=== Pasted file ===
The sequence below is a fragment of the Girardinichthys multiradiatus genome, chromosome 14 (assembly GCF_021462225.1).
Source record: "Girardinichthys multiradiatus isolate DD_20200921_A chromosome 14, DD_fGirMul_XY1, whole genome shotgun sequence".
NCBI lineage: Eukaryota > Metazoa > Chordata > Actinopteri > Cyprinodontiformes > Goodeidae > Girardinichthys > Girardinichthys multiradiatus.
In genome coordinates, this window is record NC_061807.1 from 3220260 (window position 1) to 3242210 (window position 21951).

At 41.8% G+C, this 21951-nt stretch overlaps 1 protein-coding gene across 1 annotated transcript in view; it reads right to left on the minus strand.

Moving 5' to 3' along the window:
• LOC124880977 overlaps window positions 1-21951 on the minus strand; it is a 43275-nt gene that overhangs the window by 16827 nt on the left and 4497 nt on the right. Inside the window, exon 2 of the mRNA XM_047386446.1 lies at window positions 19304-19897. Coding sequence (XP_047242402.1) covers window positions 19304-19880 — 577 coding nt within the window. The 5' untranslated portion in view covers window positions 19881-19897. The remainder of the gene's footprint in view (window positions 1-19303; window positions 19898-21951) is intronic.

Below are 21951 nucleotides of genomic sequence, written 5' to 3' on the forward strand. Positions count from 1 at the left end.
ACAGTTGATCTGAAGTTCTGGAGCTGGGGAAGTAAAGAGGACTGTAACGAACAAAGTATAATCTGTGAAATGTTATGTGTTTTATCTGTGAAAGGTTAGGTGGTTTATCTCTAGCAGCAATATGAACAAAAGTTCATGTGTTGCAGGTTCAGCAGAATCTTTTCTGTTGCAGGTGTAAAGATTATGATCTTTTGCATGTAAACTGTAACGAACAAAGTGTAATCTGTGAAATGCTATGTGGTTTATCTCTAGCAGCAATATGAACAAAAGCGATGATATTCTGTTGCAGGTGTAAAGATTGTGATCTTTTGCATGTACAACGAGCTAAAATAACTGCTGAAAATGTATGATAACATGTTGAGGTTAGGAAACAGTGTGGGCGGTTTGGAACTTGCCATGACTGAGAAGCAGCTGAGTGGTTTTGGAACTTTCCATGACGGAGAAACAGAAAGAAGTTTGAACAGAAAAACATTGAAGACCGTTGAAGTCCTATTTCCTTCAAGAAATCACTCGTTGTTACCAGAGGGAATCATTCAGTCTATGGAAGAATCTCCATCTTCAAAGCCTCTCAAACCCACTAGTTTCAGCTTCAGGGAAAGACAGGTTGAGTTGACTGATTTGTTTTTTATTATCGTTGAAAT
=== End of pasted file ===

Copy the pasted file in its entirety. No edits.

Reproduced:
The sequence below is a fragment of the Girardinichthys multiradiatus genome, chromosome 14 (assembly GCF_021462225.1).
Source record: "Girardinichthys multiradiatus isolate DD_20200921_A chromosome 14, DD_fGirMul_XY1, whole genome shotgun sequence".
NCBI lineage: Eukaryota > Metazoa > Chordata > Actinopteri > Cyprinodontiformes > Goodeidae > Girardinichthys > Girardinichthys multiradiatus.
In genome coordinates, this window is record NC_061807.1 from 3220260 (window position 1) to 3242210 (window position 21951).

At 41.8% G+C, this 21951-nt stretch overlaps 1 protein-coding gene across 1 annotated transcript in view; it reads right to left on the minus strand.

Moving 5' to 3' along the window:
• LOC124880977 overlaps window positions 1-21951 on the minus strand; it is a 43275-nt gene that overhangs the window by 16827 nt on the left and 4497 nt on the right. Inside the window, exon 2 of the mRNA XM_047386446.1 lies at window positions 19304-19897. Coding sequence (XP_047242402.1) covers window positions 19304-19880 — 577 coding nt within the window. The 5' untranslated portion in view covers window positions 19881-19897. The remainder of the gene's footprint in view (window positions 1-19303; window positions 19898-21951) is intronic.

Below are 21951 nucleotides of genomic sequence, written 5' to 3' on the forward strand. Positions count from 1 at the left end.
ACAGTTGATCTGAAGTTCTGGAGCTGGGGAAGTAAAGAGGACTGTAACGAACAAAGTATAATCTGTGAAATGTTATGTGTTTTATCTGTGAAAGGTTAGGTGGTTTATCTCTAGCAGCAATATGAACAAAAGTTCATGTGTTGCAGGTTCAGCAGAATCTTTTCTGTTGCAGGTGTAAAGATTATGATCTTTTGCATGTAAACTGTAACGAACAAAGTGTAATCTGTGAAATGCTATGTGGTTTATCTCTAGCAGCAATATGAACAAAAGCGATGATATTCTGTTGCAGGTGTAAAGATTGTGATCTTTTGCATGTACAACGAGCTAAAATAACTGCTGAAAATGTATGATAACATGTTGAGGTTAGGAAACAGTGTGGGCGGTTTGGAACTTGCCATGACTGAGAAGCAGCTGAGTGGTTTTGGAACTTTCCATGACGGAGAAACAGAAAGAAGTTTGAACAGAAAAACATTGAAGACCGTTGAAGTCCTATTTCCTTCAAGAAATCACTCGTTGTTACCAGAGGGAATCATTCAGTCTATGGAAGAATCTCCATCTTCAAAGCCTCTCAAACCCACTAGTTTCAGCTTCAGGGAAAGACAGGTTGAGTTGACTGATTTGTTTTTTATTATCGTTGAAAT